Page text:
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A Black Aesthetic And The Contest of Art History
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George Pemba, New Brighton, Port Elizabeth ( 1960 / Oil on Canvas)George Pemba, New Brighton, Port Elizabeth ( 1960 / Oil on Canvas)

Art history in South Africa and globally is often marked by key exhibitions that help us to make sense of artistic outputs of particular eras. By bringing together key collections, artists and artworks, curators are at times proposing ways to making and reading meaning from shared cultural experiences.


The new exhibition curated by Dr Same Mdluli, A Black Aesthetic: A view of  South African Artists (1970 - 1990) showing at the Standard Bank Gallery from 22 February to 18 April 2019 marks an historical epoch of important artworks.


The exhibition consists of the largest body of work by Black South African modernist artists who were working before the dawn of democracy and draws primarily from the University of Fort Hare Art collection. Representing almost 100 creatives, the exhibition also features works on loan from the Johannesburg Art Gallery and some pieces from the Standard Bank Corporate Collection. These pieces are a significant contribution in completing the overall narrative that the exhibition seeks to highlight.


At the heart of the exhibition is an overarching need and call to appreciate this historic collection of artworks and artists, at a scholarly level prompts a reconsideration of their place in South African art history.


This collection of artworks was originally appraised by ED De Jager in a book published in 1992 and titled, Images of Man, contemporary South African Black art and artists: a pictorial and historical guide to the collection of the University of Fort Hare housed in the De Beers Centenary Art Gallery. De Jager’s project shared the values of another book published in 1988, The Neglected Tradition: Towards a New History of South African Art (1930-1988) by Steven Sacks. These projects and their vision of redressing the South African art historical record for contemporary art publics are key departure points for Dr Same Mdluli’s curatorial effort.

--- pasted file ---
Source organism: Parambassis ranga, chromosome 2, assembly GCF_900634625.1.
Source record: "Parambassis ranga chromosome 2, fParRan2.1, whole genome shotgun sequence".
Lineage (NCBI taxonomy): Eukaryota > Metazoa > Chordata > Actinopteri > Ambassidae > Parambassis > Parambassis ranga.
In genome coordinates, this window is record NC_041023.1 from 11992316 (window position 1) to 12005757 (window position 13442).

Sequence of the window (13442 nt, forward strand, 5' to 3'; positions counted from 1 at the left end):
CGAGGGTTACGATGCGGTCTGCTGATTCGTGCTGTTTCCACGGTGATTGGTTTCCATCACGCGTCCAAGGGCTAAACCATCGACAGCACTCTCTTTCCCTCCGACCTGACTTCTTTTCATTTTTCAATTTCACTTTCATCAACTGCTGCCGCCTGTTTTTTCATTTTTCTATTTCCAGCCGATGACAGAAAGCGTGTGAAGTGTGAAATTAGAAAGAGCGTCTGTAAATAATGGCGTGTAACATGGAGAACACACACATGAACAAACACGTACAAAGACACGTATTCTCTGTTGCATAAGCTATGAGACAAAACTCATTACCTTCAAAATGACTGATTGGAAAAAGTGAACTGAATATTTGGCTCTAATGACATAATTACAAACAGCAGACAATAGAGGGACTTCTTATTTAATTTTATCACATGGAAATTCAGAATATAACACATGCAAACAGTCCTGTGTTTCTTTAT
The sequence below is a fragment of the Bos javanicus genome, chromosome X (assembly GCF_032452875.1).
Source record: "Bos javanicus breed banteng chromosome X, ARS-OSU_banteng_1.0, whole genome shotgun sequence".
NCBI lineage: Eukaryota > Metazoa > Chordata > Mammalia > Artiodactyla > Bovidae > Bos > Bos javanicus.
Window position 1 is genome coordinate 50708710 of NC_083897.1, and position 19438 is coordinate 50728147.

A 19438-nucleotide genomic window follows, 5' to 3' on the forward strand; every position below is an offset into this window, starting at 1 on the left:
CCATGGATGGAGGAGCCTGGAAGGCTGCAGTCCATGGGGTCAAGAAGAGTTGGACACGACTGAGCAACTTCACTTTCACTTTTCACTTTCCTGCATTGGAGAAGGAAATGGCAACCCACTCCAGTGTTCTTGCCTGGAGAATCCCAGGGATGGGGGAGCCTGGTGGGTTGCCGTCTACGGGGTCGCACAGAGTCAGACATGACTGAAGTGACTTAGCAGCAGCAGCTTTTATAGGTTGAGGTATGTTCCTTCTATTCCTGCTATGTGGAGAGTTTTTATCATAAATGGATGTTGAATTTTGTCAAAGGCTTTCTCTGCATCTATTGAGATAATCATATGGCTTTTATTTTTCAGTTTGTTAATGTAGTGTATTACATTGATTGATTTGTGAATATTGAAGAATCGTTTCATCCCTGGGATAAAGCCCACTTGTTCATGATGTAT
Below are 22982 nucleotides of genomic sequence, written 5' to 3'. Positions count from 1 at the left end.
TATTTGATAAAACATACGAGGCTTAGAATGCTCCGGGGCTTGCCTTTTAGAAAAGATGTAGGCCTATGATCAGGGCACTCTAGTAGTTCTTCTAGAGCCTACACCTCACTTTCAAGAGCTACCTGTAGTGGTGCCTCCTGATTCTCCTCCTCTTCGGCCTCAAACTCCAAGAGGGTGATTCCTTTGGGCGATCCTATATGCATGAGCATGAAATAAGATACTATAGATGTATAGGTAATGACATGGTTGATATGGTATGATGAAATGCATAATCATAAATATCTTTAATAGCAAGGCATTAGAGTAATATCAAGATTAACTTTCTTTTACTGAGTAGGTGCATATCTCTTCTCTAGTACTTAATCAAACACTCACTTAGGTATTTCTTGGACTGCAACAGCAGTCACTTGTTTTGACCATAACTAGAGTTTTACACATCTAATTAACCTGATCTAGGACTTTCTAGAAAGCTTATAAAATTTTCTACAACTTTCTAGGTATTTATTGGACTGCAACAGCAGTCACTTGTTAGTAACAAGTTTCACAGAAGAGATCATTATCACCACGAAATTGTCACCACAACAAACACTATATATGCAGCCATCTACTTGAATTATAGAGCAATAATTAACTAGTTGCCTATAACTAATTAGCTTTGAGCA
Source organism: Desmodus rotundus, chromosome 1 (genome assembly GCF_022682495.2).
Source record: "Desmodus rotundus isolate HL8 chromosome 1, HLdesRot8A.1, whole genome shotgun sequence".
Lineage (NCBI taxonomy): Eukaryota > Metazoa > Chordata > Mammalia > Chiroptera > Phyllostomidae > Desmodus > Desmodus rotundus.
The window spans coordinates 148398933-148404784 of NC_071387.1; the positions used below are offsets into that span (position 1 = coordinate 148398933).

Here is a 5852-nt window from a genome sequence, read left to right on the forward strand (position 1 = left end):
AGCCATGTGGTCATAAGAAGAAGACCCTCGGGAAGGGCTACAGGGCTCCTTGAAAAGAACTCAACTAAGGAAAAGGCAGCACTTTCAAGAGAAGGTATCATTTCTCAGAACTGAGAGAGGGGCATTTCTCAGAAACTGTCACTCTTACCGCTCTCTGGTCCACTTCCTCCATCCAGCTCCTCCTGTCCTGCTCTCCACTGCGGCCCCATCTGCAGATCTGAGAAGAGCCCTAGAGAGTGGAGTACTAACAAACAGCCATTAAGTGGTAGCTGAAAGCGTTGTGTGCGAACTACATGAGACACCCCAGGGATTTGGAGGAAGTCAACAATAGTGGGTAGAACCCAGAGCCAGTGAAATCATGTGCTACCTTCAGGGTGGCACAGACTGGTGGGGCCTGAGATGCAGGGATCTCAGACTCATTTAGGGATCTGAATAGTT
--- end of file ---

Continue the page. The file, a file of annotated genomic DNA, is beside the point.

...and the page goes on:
She has mounted a show that foregrounds critically engaging artworks by pioneering modern Black artists to ever emerge from Southern Africa.


Consider that Ernest Mancoba, who left the country to settle in Europe in 1938 was already experimenting with abstract expressionism years before its famed North American proponents. His titled Drawing V2 is an example of this stream of works.

Mancoba’s sculpture, Bantu Madonna is one of the better icons of Black modern art exploring ways to contemplate theology and the divine.


Also included in the show are works by George Pemba, a masterful painter with an uncanny appreciation for colour and the power of everyday life as worthy subject of high art. Pemba presided over a long productive painterly career toiling in obscurity largely unacknowledged. It was only after his death that he finally received some recognition by the state when the democratic government awarded him the Order of Ikhamanga in Gold for his contribution to Arts and Culture.

A pioneer of Black Urban Realism, Gerard Sekoto is also featured, with the inclusion of iconic works like the idiosyncratic portraits, Senegal Woman and Girl with Orange along with Mine Boy. The works are best examples of Sekoto’s keen eye for everyday subjects as worthy themes in high art.


The show features work of Gladys Mgudlandlu, who is credited as the first black woman to have a commercial solo exhibition in 1964. Notable among her works on exhibition are the oil paintings titled, Fetching Wood and Birds Perch. These works show off her use of impasto style with rapid strokes. Along with monumental drawings like Dumile Feni’s African Guernica, the exhibition offers much more than a contestation of history. The show is a feast of creative virtuosity too. This might be the show’s loftier offering, an excellent display of the idea that beauty is possible, even among the wretched of the earth.


  • A Black Aesthetic: A view Black South African Artists (1970 - 1990) runs at the Standard Bank Gallery from 22 February to 18 April 2019